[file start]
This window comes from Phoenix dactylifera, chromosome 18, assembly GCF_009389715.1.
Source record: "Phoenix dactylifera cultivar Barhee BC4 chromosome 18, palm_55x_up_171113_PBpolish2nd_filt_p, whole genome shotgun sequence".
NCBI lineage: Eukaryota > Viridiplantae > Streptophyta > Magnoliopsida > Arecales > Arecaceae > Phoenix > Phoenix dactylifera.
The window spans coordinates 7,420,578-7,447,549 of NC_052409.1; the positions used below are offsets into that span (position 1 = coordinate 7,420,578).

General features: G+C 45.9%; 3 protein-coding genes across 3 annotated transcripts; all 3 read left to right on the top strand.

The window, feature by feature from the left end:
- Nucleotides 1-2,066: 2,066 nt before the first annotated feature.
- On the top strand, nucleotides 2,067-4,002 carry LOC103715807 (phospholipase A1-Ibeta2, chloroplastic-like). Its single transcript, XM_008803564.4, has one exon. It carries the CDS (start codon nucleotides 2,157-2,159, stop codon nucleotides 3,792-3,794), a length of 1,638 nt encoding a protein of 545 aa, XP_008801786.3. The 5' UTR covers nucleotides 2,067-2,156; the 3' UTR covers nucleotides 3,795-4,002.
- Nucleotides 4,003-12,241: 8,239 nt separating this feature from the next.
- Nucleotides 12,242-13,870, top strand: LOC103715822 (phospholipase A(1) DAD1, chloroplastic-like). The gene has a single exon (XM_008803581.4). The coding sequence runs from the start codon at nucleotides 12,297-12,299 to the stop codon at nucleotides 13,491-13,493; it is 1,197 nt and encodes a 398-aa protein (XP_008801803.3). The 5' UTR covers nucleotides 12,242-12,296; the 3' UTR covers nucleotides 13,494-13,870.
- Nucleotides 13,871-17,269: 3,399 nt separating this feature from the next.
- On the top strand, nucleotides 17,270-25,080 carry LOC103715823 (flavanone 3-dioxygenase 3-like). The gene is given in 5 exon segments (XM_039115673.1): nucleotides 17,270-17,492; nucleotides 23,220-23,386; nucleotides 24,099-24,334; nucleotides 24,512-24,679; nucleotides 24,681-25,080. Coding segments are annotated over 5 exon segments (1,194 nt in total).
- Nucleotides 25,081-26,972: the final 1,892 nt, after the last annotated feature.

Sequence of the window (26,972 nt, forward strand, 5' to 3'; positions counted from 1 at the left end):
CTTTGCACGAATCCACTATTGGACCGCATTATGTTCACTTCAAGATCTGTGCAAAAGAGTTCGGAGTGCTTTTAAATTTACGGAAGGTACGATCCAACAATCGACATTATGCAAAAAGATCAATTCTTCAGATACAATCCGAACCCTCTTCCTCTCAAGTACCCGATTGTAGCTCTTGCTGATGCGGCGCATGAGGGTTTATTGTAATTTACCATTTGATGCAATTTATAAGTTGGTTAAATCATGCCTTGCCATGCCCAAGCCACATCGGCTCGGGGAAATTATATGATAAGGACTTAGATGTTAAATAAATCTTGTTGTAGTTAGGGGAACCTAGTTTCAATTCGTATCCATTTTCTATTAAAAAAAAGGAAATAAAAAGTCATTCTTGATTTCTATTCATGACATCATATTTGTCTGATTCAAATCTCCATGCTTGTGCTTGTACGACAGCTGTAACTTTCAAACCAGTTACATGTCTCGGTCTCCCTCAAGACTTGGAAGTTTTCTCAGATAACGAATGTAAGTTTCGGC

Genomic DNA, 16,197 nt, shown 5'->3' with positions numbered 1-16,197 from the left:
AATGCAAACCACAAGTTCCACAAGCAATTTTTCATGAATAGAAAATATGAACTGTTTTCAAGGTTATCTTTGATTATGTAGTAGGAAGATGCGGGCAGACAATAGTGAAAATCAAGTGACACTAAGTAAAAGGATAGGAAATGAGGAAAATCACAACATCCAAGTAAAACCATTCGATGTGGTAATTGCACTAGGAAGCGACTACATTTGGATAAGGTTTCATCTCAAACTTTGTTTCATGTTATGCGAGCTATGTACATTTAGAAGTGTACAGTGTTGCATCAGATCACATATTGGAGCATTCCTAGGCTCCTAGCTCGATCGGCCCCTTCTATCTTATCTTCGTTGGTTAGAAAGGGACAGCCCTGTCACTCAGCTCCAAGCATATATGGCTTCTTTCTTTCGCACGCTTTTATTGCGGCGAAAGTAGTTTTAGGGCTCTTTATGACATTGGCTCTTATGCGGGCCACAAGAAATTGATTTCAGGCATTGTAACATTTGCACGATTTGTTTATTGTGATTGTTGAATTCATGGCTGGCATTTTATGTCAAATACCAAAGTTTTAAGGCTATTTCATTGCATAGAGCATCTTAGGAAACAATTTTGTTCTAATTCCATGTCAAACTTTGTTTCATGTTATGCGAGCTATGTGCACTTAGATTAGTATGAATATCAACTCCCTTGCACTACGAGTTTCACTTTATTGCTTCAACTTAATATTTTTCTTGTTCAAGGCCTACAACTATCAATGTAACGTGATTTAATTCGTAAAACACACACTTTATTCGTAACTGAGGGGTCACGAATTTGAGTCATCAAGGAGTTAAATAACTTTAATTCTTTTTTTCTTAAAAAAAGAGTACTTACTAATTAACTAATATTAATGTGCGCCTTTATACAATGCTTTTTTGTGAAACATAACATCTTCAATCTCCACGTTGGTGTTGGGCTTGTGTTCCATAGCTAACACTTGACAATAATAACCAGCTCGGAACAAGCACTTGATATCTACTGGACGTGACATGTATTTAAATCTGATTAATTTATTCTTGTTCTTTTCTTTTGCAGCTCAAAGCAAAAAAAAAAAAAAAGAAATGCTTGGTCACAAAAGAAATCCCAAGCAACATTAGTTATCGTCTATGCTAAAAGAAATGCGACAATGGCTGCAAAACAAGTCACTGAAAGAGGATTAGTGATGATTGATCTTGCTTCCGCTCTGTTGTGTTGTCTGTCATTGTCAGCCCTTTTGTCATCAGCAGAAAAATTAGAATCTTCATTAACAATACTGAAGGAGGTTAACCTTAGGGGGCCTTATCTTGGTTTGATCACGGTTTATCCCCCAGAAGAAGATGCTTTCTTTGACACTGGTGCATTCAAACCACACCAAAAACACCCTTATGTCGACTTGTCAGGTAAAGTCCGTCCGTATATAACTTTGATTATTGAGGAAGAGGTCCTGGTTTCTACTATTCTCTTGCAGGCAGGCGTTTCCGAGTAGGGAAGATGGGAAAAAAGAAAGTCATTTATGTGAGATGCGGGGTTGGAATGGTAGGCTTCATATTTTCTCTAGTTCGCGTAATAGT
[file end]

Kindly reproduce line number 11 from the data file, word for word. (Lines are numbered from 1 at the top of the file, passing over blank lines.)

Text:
- Nucleotides 13,871-17,269: 3,399 nt separating this feature from the next.